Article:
Dealing with difficult sellers

Posted on September 05, 2017 POSTED UNDER:

real estate

(This article is a 4-minute read)

THREE THINGS YOU’LL GET FROM THIS ARTICLE

1. How to manage unrealistic expectations

2. Why difficult sellers are difficult

3. Strategies for building trust and authority

 

 

A career in property sales can be extremely rewarding as you see homeowners achieve their dreams of property ownership. Sellers can present a different experience altogether though!

 

To get you ahead of the game, here’s a few commonly encountered situations and some tips on how you can best deal with them.  

 

Managing unrealistic expectations

Property owner’s commonly will think their home is worth much more than your appraisal has stated. They’ll undoubtedly tell you so along with why your estimate is wrong. The best approach you can take to this is to be detailed and definitive where your appraisal is concerned.

 

“Comparable property sales and a suburb’s median house price are frequently used by agents to guide a seller’s price expectations” says Joseph Walton, the president of the Real Estate Institute of Victoria (REIV). “Agents will use these sales to provide vendors with an estimated selling price (or range) for their home”.

 

Agents can also encourage sellers to seek another one or two appraisals as comparison. This will not only help them set a realistic price, but also reinforce your expertise with them but establish some trust as they realised you really do have their best interests at heart.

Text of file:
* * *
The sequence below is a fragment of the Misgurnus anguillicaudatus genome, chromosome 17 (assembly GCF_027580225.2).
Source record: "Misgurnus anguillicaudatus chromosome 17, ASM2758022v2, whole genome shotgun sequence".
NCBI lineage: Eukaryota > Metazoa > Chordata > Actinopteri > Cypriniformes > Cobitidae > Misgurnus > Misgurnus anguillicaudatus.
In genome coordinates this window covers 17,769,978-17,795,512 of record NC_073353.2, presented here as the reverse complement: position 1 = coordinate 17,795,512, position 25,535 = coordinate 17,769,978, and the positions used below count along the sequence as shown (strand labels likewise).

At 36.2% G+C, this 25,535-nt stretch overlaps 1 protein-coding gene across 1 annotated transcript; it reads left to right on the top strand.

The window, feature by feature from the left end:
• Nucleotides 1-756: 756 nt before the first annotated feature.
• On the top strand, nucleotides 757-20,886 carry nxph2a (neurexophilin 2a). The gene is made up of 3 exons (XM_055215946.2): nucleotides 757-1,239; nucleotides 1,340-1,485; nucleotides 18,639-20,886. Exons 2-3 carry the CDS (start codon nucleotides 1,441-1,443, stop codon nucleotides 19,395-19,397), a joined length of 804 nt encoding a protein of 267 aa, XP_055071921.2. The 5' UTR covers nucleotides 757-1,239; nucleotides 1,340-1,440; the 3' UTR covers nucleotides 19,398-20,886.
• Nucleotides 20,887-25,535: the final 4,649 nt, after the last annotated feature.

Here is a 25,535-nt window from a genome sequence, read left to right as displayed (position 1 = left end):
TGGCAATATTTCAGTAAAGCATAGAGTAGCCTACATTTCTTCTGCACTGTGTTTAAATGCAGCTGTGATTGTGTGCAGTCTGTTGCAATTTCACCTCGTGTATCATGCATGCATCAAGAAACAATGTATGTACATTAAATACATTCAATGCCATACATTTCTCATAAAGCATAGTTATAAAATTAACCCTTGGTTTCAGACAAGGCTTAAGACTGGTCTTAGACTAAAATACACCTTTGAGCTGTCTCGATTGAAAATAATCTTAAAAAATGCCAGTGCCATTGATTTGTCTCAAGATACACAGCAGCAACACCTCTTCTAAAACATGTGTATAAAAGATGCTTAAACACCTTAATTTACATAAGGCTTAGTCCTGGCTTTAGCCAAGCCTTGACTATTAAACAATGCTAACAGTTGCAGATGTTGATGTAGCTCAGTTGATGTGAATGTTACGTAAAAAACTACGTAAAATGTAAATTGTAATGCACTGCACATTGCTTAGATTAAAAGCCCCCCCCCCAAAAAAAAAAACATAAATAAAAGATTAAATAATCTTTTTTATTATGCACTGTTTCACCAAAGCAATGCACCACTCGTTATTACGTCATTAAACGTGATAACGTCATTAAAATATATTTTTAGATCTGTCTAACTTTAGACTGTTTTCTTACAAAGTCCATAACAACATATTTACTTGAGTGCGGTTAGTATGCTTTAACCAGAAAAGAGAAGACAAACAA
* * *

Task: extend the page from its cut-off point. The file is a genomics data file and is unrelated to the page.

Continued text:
Difficult sellers know best

Many vendors will embark on extensive research about their local market, to be sure they can maximise the opportunities available to them. Your role as their agent is to make sure they have precise information, not to congratulate them on how smart they are.  

 

“Sellers are more informed than ever before and will often attend local open for inspections and auctions prior to listing their home for sale” says Walton.

 

“Agents use recent comparable sales as well as important property indicators, such as clearance rates and median days on market, to inform vendors of market conditions and trends. This data is vital in ensuring vendors have realistic price expectations when selling.” 

 

Don’t personalise the exchange when you know their information is incorrect. Acknowledge their new-found expertise, but always make sure they have the cold hard facts too.     

 

Back Yourself

One of the best ways of prioritising your expertise in any difficult vendor exchange is to build a strong brand for yourself in advance. Regular blog posts, promoted on social media, are a great tool for this purpose. They not only allow you to offer tips and insights to your followers, but also to share interesting and relevant stories and statistics that you find in your daily reading.

 

This kind of content helps you build trust with home sellers, reinforces your expertise and provides useful market specific information to your vendors.

 

Share their Passion

One of the key motivations of every vendor is their passion for a successful sale—either for financial reasons or as validation of the home they have poured their heart and soul into. It’s important you understand this passion and engage with it wherever possible.

 

Acknowledging the emotional aspects of the sale tells them you understand this is more than just another house to you. Crunching the numbers with them and strategizing over the possibilities tells them you are just as hungry as they are.   

 

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Melinda Barlow

Melinda Barlow is a freelance writer and editor based in Melbourne. She writes about tech, innovation and real estate and divides her time between Australia and Europe.

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